Nonprofit group commits $30M for new Omaha VA facility
By NELSON LAMPE | Associated Press | Published: April 19, 2017
OMAHA, Neb. — A nonprofit corporation announced Wednesday that it's signed an agreement with federal officials to raise $30 million for a new veterans outpatient clinic in Omaha. Officials said it's the first of five public-private pilot projects nationwide for the Department of Veterans Affairs.
The local money will be added to $56 million already appropriated for the new clinic, which will be part of the VA's Nebraska/Western Iowa Health Care System. The $86 million facility will be built on the campus of the current VA hospital in Omaha.
"This project will lay the groundwork for future public-private partnerships aimed at providing veterans access to state-of-the-art facilities and will significantly improve the quality of care we are able to provide to our nation's veterans," said Veterans Affairs Secretary David Shulkin in a news release.
President Barack Obama in December signed a measure, dubbed the Chip In for Vets Act, that allows the public-private partnership. It was sponsored by U.S. Rep Brad Ashford, who represented Nebraska's 2nd Congressional District until losing his bid for re-election in November.
VA officials have said the clinic that will be called the Veterans Affairs Ambulatory Center will offer primary, specialty and ambulatory care and operate radiological and surgical facilities. The current hospital will remain standing, and once the ambulatory care center is built, the hospital will be used primarily for administrative operations with some medical services, said Nebraska/Western Iowa Health Care System spokesman William Ackerman.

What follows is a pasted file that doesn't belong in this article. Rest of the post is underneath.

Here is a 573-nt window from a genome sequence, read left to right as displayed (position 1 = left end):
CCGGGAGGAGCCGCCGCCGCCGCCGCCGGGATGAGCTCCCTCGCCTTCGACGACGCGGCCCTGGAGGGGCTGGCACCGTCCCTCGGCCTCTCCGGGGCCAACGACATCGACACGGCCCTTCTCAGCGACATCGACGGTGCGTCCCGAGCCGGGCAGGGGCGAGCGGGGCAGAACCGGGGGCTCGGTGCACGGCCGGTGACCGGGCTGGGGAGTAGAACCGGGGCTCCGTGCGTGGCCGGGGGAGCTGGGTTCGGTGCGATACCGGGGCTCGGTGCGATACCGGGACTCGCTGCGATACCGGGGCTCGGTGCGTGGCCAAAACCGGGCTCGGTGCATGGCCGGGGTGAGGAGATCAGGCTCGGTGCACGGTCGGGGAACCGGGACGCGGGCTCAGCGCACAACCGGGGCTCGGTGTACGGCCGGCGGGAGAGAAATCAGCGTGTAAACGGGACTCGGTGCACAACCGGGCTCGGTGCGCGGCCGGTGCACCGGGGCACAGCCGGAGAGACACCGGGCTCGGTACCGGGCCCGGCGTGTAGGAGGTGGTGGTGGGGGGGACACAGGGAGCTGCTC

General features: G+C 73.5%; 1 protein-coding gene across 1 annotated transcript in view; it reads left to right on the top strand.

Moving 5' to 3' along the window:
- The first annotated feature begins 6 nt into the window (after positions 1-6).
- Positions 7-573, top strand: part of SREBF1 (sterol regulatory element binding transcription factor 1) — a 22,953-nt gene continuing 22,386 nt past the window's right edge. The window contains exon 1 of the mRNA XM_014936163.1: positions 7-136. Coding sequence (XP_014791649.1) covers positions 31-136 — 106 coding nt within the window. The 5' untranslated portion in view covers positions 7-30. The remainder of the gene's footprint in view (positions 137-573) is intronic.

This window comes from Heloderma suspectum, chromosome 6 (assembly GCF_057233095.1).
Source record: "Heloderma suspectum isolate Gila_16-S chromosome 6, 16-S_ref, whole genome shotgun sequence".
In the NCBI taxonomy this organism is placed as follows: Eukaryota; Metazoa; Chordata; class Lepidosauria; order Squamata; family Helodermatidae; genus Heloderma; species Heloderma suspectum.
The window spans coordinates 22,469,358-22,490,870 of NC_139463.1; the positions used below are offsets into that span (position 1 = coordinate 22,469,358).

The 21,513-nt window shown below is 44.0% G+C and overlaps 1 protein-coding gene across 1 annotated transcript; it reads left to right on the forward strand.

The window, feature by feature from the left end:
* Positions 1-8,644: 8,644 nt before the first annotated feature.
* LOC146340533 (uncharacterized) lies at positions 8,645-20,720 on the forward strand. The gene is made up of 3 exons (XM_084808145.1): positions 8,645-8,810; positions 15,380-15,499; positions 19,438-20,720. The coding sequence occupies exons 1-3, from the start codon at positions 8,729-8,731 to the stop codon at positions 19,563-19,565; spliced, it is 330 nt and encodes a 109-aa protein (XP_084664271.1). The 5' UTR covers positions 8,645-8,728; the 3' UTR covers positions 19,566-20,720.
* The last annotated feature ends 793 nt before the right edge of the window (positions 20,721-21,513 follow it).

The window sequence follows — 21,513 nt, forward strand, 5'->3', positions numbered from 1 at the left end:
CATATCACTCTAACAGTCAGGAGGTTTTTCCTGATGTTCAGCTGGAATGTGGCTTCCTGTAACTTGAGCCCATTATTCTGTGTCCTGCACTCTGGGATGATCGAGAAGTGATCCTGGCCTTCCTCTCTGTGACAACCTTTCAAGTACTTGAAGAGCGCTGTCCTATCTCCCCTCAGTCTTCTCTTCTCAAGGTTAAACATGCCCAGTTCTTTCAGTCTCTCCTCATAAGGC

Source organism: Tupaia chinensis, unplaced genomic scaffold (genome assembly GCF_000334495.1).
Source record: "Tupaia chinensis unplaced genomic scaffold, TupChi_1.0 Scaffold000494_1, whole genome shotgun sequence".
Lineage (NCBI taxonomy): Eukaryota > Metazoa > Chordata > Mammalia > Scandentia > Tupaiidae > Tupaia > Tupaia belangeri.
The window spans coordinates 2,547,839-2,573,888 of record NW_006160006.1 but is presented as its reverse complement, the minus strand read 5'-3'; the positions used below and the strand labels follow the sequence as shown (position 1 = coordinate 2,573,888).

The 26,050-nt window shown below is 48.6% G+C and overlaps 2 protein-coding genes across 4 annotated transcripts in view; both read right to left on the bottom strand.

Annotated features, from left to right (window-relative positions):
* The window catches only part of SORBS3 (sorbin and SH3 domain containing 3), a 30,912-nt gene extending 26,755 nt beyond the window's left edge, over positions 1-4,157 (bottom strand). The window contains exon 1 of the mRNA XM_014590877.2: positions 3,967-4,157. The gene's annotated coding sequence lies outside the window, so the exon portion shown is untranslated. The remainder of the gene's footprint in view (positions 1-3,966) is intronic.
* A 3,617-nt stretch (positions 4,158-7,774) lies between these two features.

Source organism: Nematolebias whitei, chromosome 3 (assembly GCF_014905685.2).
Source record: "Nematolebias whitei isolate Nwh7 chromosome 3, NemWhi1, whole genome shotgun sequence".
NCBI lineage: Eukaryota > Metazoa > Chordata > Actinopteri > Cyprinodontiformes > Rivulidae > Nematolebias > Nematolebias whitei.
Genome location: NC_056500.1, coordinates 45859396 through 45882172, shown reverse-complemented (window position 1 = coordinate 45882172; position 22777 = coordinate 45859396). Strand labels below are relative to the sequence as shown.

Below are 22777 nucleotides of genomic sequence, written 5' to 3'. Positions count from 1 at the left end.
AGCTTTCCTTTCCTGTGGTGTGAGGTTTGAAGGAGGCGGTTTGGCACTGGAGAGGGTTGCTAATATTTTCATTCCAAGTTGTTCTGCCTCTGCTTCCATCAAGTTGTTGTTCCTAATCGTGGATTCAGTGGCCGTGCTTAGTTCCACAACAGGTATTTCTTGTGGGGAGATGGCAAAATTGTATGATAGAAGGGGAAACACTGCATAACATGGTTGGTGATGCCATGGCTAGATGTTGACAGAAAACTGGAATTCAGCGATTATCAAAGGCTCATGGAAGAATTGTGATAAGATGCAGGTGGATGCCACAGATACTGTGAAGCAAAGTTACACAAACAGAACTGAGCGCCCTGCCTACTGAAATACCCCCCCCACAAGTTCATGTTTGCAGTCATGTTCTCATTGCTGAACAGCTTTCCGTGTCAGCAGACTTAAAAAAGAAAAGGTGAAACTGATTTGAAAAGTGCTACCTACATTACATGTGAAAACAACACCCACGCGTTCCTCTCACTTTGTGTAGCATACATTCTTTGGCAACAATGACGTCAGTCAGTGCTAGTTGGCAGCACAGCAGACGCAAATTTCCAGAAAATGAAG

He couldn't immediately say where the four other pilot projects will occur. VA officials in Washington didn't immediately return messages.
Design work on the Omaha project will continue through 2017, and officials anticipate site work and construction will begin in early 2018, said Sue Morris, president of Heritage Services, a nonprofit civic group involved in the project.
A 2007 study found the current Omaha hospital was plagued by problems in its electrical, heating and cooling systems. In 2011, the VA unveiled plans for a $560 million replacement. Congress approved $56 million to start the project planning, and the new structure tentatively was scheduled to open in 2018. But the plans and work were delayed by funding shortages and changing VA priorities.
The public-private project had been projected to cost $136 million — $56 million from federal sources, $80 million from local benefactors. But Ackerman said the figure was decreased after details were refined since the number was discussed after Obama signed the legislation.
The local corporation, the Veterans Ambulatory Center Development Corp., which will oversee design, construction and fundraising, was created by Heritage Services. Heritage Services was instrumental in creating major Omaha projects such as the Holland Performing Arts Center and TD Ameritrade Park, where the College World Series is held.